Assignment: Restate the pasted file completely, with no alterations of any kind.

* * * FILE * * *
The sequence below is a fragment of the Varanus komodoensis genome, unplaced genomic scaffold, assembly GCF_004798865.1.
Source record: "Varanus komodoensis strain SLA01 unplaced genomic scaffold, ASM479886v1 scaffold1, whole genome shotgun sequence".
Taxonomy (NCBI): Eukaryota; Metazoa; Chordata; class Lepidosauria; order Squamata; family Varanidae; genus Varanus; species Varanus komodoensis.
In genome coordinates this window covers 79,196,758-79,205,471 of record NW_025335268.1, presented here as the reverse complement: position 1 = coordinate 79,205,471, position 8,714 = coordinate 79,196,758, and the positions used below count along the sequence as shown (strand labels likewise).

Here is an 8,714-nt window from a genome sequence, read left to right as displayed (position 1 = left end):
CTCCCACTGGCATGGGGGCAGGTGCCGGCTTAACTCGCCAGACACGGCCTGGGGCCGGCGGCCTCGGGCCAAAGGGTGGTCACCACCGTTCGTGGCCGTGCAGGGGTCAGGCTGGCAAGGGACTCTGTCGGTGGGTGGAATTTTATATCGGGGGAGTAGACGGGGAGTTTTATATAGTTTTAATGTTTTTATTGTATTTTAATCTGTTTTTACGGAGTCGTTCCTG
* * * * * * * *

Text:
The sequence below is a fragment of the Varanus komodoensis genome, unplaced genomic scaffold, assembly GCF_004798865.1.
Source record: "Varanus komodoensis strain SLA01 unplaced genomic scaffold, ASM479886v1 scaffold1, whole genome shotgun sequence".
Taxonomy (NCBI): Eukaryota; Metazoa; Chordata; class Lepidosauria; order Squamata; family Varanidae; genus Varanus; species Varanus komodoensis.
In genome coordinates this window covers 79,196,758-79,205,471 of record NW_025335268.1, presented here as the reverse complement: position 1 = coordinate 79,205,471, position 8,714 = coordinate 79,196,758, and the positions used below count along the sequence as shown (strand labels likewise).

Here is an 8,714-nt window from a genome sequence, read left to right as displayed (position 1 = left end):
CTCCCACTGGCATGGGGGCAGGTGCCGGCTTAACTCGCCAGACACGGCCTGGGGCCGGCGGCCTCGGGCCAAAGGGTGGTCACCACCGTTCGTGGCCGTGCAGGGGTCAGGCTGGCAAGGGACTCTGTCGGTGGGTGGAATTTTATATCGGGGGAGTAGACGGGGAGTTTTATATAGTTTTAATGTTTTTATTGTATTTTAATCTGTTTTTACGGAGTCGTTCCTG